A new website called the “The Magazine of the Intellectual Dark Web” recently started up.
Who is behind it? That’s a very closely guarded secret.
But its creators, in an email to The College Fix, said they are a group of professors from various fields who seek to give academicians and intellectuals a platform to publish research or commentary for a lay audience dealing with controversial topics.
Contributors can publish using their name or anonymously. There are three pieces on the site so far. Its editors said they are hoping for more, specifically papers that critique subjects off limits by the radical left.
“Ultimately, we are liberal but have concluded that universities and the media have taken away counter viewpoints and narratives,” the editors said in their email.
The website’s creators know each other, but would not say how they know each other or prove their identities to The College Fix.
“To give you that information would undermine our ability to remain anonymous, avoid pressure from the outside, and potentially threaten our careers,” they said.
Asked why they chose the title of “Intellectual Dark Web,” a well-known moniker which has very public figures associated with it, the editors wrote in their email to The Fix “we do not represent any specific individuals or ideas.”
“We simply offer a platform for the publication of academically sound ideas and hypotheses in a time when diversity of thought is quashed in favor of skin color, sexual orientation, and/or gender,” they said.
“We believe that the term intellectual dark web represents an idea — the sharing of potentially contentious ideas free from censorship — rather than a philosophy or political position. We are definitely not ‘taking on the mantle of the IDW’ if there ever was such a thing in the first place.”
For those willing to submits papers, they will not learn the identity of the editors. But it goes both ways: “They do not have to trust us because we have shown authors how to submit anonymously by using the Tor browser and a secure anonymous email.”
So far the website has three posts. Its first, from July 30, is a republish of the letter purportedly written by a professor at UC Berkeley that went viral over the summer.
“We use the letter as an example of the kinds of articles IDW wants to publish – giving voice to those that are sequestered,” the website states.
It was written by Duke University emeritus Professor John Staddon, who told The College Fix in an email he did not have much interaction with the editors other than to approve their repost.
He said he is not a fan of “all this cloak and dagger,” but added, “people are very afraid for their livelihoods.”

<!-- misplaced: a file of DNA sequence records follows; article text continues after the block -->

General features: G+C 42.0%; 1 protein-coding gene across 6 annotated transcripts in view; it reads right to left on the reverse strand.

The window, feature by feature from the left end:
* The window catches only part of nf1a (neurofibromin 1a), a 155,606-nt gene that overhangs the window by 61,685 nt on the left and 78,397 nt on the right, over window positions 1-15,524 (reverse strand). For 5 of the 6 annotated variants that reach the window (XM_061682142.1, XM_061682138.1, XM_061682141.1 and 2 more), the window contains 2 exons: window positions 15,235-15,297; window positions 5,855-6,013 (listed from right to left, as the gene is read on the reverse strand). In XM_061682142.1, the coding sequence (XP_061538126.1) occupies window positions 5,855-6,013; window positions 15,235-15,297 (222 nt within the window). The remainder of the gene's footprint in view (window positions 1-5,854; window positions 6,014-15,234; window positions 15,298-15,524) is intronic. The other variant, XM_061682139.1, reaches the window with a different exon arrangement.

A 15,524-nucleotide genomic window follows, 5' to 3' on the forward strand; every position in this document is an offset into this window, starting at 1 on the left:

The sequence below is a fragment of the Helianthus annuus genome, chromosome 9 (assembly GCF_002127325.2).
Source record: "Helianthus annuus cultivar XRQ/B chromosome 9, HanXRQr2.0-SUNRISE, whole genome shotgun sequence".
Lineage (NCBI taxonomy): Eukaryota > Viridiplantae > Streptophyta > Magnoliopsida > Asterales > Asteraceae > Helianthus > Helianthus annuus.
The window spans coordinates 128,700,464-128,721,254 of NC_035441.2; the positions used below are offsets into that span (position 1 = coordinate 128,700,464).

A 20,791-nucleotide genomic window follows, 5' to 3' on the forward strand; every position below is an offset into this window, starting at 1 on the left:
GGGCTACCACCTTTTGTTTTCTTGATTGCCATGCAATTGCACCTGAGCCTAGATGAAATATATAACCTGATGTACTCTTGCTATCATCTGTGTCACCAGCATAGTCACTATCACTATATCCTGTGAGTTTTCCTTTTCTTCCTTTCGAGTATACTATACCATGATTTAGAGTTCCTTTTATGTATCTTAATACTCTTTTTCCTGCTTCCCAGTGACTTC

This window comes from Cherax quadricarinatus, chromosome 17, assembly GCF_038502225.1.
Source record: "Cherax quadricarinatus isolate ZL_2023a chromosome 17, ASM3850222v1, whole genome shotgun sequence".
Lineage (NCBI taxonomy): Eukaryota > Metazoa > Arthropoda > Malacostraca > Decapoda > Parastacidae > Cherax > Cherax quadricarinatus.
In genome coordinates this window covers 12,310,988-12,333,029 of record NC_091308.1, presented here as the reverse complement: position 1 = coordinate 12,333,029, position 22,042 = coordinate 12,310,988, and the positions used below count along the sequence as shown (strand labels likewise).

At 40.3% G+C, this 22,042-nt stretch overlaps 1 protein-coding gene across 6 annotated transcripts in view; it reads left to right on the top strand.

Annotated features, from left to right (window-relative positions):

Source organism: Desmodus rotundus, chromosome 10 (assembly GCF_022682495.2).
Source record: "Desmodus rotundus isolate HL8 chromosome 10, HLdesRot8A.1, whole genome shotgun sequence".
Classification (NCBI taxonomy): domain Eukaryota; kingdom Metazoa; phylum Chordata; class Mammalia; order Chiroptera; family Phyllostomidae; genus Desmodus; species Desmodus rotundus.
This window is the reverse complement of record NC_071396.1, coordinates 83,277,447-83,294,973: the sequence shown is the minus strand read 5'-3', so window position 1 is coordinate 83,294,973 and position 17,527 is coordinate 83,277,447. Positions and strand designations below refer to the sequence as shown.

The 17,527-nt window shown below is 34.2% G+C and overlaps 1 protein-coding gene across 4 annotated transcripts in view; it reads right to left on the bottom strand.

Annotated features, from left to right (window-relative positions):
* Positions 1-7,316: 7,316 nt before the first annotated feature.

The third piece on the IDW website is an original. It was penned by DePaul University Professor Jason Hill, who is no stranger to controversy. It was published Sept. 2 and headlined “How Much do Black Lives Matter to Black Lives Matter?”
— IDW (@FredDorf2) September 2, 2020
Hill did not respond to a request from The College Fix seeking comment. In his piece, Hill took on the Black Lives Matter narrative and several other topics.
“Compared with the recent spate of police killings of unarmed black men, black-on-black crime is tantamount to a national-security disaster. The moral hysteria raised by a few incidents of police brutality in the face of this larger national tragedy is reckless hyperbole. It hides from the nation a deep malaise at work in the psyche of some in the black community: a form of self-hatred that manifests itself in a homicidal rage not fundamentally against white people, but against other black people,” Hill wrote.
The editors of the website said they hope for more submissions, and more are in the works.
“We have reached out to many academics and some well-known journalist and have had enthusiastic support,” they said. “It appears that many of our colleagues share our opinion that academic freedom is passé and that some instrument needs to be augmented to open up freedom of thought.”
They added there’s a lot of work to be done.
“We all believe that academia has killed academic freedom,” the editors said.
“It exists in name only. The most obvious example is the way the universities have set up diversity programs to investigate any professor that steps out of line. They say we are free to express our opinions, but they have a host of diversity administrators to make sure we toe the line. It is our experience that professors walk a pretty careful line to avoid the cancel culture. When you can get investigated for saying the ‘Wuhan flu,’ you know academic freedom is in jeopardy.”
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